The teacher talks about it for a second, but once the bell rang, nothing else was said. At the end of the series, Hannah goes to the school counselor, but he doesn’t help either.

If you or someone you know is hurting, go to a school counselor first, and if that doesn’t work, keep reaching out to people. I promise you will find someone that cares.

6. It shows how schools can prevent it.

Simply enough, if schools would have a more open-door policy about these kind of things, maybe some cases can be prevented. Students should have mandatory meetings with a counselor that aren’t just about scheduling classes.

7. It shows what schools don’t need to do.

Like I said in number five, teachers and administration can play a role. In the show, after Hannah’s death, the school put up all kinds of suicide prevention posters. I believe if the issue is taken more seriously from day one of school, it can help stop it from happening or help friends recognize the signs. In the show’s case, however, the posters kind of drove everyone crazy. Which leads me to number eight.

8. Let people heal naturally.

If someone has been heavily affected by the suicide of a friend or loved one, don’t force them to talk about it as soon as possible. It can be an incredibly confusing time with very little closure. Giving them time to heal may be what’s best for them. They will talk when they’re ready.

9. The show demonstrates how many people are affected by one person committing suicide.

Like I said, Hannah was friends with most of the people on the tapes. They were directly affected by the tragedy, but so was everyone else that is connected to them. It’s not just about you. It’s about everyone you know and everyone they know.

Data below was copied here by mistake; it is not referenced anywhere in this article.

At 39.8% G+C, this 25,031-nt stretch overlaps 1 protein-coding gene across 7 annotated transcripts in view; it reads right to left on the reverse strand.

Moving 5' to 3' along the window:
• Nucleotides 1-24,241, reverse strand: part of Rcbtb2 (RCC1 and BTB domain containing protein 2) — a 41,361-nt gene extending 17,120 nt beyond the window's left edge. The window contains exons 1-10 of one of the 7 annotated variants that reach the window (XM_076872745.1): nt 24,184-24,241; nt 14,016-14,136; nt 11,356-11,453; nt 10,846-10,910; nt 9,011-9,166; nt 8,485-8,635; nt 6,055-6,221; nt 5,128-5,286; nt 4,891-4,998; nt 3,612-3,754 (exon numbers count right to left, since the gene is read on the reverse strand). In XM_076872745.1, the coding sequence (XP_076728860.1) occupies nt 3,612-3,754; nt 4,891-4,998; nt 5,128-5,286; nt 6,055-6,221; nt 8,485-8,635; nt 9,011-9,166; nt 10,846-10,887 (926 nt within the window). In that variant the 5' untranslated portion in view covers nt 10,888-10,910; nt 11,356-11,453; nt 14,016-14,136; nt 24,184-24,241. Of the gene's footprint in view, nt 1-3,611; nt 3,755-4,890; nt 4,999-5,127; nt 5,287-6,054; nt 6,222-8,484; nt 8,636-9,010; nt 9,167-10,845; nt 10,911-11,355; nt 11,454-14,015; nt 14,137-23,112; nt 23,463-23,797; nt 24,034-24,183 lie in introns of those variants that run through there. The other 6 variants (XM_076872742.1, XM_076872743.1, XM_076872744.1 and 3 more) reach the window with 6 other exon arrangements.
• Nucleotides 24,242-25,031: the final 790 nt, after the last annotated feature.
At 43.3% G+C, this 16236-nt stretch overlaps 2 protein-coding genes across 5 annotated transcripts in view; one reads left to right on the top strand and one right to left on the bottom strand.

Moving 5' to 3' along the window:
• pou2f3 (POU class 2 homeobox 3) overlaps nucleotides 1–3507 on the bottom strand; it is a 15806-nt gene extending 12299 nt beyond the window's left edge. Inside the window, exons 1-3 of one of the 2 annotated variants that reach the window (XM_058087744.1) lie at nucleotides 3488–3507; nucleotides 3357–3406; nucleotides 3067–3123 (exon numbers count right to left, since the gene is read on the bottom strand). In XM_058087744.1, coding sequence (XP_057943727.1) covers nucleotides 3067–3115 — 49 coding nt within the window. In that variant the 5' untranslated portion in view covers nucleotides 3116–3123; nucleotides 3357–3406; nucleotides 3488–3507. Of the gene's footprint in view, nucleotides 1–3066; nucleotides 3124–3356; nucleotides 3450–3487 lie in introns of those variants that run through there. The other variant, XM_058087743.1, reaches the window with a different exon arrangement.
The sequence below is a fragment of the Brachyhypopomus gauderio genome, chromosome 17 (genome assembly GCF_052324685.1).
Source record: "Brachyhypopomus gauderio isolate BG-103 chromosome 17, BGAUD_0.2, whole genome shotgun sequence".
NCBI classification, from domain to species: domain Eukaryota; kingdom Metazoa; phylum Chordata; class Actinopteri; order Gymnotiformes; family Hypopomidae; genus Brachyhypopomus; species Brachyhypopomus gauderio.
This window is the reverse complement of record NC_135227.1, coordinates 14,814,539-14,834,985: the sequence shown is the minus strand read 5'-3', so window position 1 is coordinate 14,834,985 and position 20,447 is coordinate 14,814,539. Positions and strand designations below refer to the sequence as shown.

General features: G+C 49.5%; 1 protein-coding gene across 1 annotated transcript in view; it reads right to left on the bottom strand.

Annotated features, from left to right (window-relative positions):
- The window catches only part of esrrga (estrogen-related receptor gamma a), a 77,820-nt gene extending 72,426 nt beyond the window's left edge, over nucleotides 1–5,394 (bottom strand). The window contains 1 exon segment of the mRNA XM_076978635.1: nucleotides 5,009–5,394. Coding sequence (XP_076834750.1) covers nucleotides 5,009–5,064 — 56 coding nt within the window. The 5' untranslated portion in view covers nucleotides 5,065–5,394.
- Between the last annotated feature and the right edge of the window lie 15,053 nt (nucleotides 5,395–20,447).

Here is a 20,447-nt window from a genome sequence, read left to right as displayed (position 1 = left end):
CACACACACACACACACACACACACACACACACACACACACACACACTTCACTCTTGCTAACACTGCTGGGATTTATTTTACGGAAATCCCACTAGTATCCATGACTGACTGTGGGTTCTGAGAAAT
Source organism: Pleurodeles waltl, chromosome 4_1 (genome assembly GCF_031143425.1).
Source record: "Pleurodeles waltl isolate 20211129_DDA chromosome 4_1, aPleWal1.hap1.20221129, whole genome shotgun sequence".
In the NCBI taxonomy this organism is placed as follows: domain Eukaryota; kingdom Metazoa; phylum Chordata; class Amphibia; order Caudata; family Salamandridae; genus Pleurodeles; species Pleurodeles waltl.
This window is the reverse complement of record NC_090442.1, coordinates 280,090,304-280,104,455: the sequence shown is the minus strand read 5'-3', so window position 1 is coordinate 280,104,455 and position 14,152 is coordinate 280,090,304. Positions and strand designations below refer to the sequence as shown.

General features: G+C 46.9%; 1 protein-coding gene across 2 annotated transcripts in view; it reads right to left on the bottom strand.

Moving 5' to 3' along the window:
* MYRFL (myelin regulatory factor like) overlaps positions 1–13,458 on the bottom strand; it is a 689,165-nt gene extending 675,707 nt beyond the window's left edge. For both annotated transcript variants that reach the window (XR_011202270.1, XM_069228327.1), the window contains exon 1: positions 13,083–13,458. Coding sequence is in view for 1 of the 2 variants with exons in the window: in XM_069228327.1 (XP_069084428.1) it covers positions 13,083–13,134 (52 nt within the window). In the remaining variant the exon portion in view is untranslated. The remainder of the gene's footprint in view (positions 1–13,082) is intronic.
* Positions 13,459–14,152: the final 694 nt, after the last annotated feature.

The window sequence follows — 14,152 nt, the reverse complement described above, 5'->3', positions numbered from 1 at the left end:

10. The show points out that rape is another serious topic that doesn’t get talked about enough.

I’m not going to spoil much, like I said, but there are two rapes in the show that lead up to the end. The person responsible doesn’t pay any consequences. This happens all the time in reality. In high school especially, there needs to be a system in place to report these happenings and they need to be taken seriously. Rape shouldn’t be something our society is desensitized to or comfortable with.

11. It teaches you to take responsibly for your actions.

Eleven is the magic number. If you’ve seen the show, you’ll know why. The people that affected Hannah’s life so negatively ended up paying the price.

Karma is a you-know-what. If they had taken responsibility earlier, maybe Hannah would have still been alive. Be mindful of how you treat people. You never know how much of an effect you have on someone’s life. You never know what someone is going through.

12. It shows how to deal with pain.

It’s disguised, but it’s in there. There were things Hannah could have done to filter her pain. If you’ve seen the show, you know that just by talking to Clay after hitting rock bottom could have stopped her from ending her life.

13. It shows that people love you.

At the end of the day, there are people in this world that love you and would be lost if anything ever happened to you. Nothing in this world should be bad enough to end your life, especially if you have people that care about you.

Maybe you feel like no one does, but I’m sure there is at least one, even if it’s just God himself.

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The Student News Site of University of Louisiana Monroe
13 reasons why we need ‘13 Reasons Why’